This CT scan shows a ganglioglioma in the right temporal lobe; note the arrow pointing to a cystic lesion. The presenting symptom was seizure.
Gangliocytomas are composed of neuronal cells scattered within a glial component, which usually resembles a pilocytic astrocytoma or fibillary astrocytoma. Rosenthal fibers and eosinophilic granular bodies (not seen here) may occasionally be present.
Two populations of cells are present: (1) atypical ganglion cells which tend to cluster haphazardly and lack polarity, occasionally bizarre and binucleate forms are seen; (2) glial cells -- this component usually resemble fibrillary or pilocytic astrocytoma and rarely, oligodendroglioma. Eosinophilic granular bodies and Rosenthal fibers may be seen in tumor periphery (Fletcher).
The ganglion cells are atypical, with abnormal distribution of Nissl substance, cytomegaly and multinucleation (not seen here).
The stroma is delicate and fibrillary, with a lymphocytic infiltrate. The lymphocytes tend to cluster around the vessels
Tumor cells are strongly positive for GFAP and MAP-2. GFAP highlights the glial elements while MAP-2 is present within the dysplastic neurons. EGFR was negative.
Gangliogliomas are the most common mixed neuronal-glial tumor and comprise 1% of all brain tumors, but 4-8% of pediatric brain tumors (Fletcher, Prayson).
Gangliogliomas mostly arise in the temporal lobes, followed by the parietal and frontal lobes. Imaging demonstrate a well-demarcated tumor with cystic and calcified components; an enhancing mural nodule may be seen. Similar to dysembryoplastic neuroepithelial tumor (DNT), another type of tumor with glial and neuronal components, overlying and adjacent cortex may show dysplasia (Prayson).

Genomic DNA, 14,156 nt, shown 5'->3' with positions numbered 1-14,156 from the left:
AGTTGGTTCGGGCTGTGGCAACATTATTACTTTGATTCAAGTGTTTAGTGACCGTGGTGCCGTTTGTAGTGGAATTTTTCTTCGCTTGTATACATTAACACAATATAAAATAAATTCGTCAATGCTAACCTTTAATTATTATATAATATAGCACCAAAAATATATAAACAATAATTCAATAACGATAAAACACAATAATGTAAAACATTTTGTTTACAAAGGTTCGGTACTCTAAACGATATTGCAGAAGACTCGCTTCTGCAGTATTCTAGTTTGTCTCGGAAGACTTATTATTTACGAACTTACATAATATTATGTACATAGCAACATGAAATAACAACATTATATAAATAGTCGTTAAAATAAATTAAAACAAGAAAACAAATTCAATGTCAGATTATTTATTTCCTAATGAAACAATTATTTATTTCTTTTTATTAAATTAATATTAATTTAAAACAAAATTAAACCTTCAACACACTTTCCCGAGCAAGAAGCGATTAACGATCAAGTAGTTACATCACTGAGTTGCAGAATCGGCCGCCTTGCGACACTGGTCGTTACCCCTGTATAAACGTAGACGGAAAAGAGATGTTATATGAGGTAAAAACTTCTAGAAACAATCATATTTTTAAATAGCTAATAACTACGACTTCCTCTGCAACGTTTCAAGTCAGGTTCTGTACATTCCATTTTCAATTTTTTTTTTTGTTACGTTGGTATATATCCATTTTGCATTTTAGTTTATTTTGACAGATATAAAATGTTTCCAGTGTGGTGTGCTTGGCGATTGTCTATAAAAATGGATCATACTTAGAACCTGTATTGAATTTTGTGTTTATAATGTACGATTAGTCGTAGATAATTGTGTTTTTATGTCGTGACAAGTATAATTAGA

The neurons can be highlighted with an IHC stain for neurofilament and synaptophysin; stains which highlight Nissl substance can also be helpful in detecting neuronal cells. The glial elements can be highlighted by GFAP, vimentin and S-100 (Fletcher). The stroma can be fibrous, fibrovascular or desmoplastic with a perivascular lymphocytic infiltrate.
Most occur prior to age 21 and the most common presentation is seizures. In fact, ganglioglioma is the most common tumor removed for seizures (Prayson).
The glial component determines the grade of this tumor, which is usually WHO Grade I. When Ki-67 is performed, it is confined to the glial elements (Fletcher). Anaplastic transformation occurs in about 10% of cases (WHO Grade III).
Fletcher CDM, ed. Diagnostic Histopathology of Tumors. 3rd Ed. Philadelphia, PA: Elsevier; 2007: PAGE.
Prayson, RA. Neuropathology: Foundations in Diagnostic Pathology. Philadelphia, PA: Elvesier; 2005: 477-483.
Prayson R, Kleinschmidt-Demasters BK, Cohen ML. Brain Tumors. Consultant Pathology Series New York, NY: Demos Publishing: 2010: .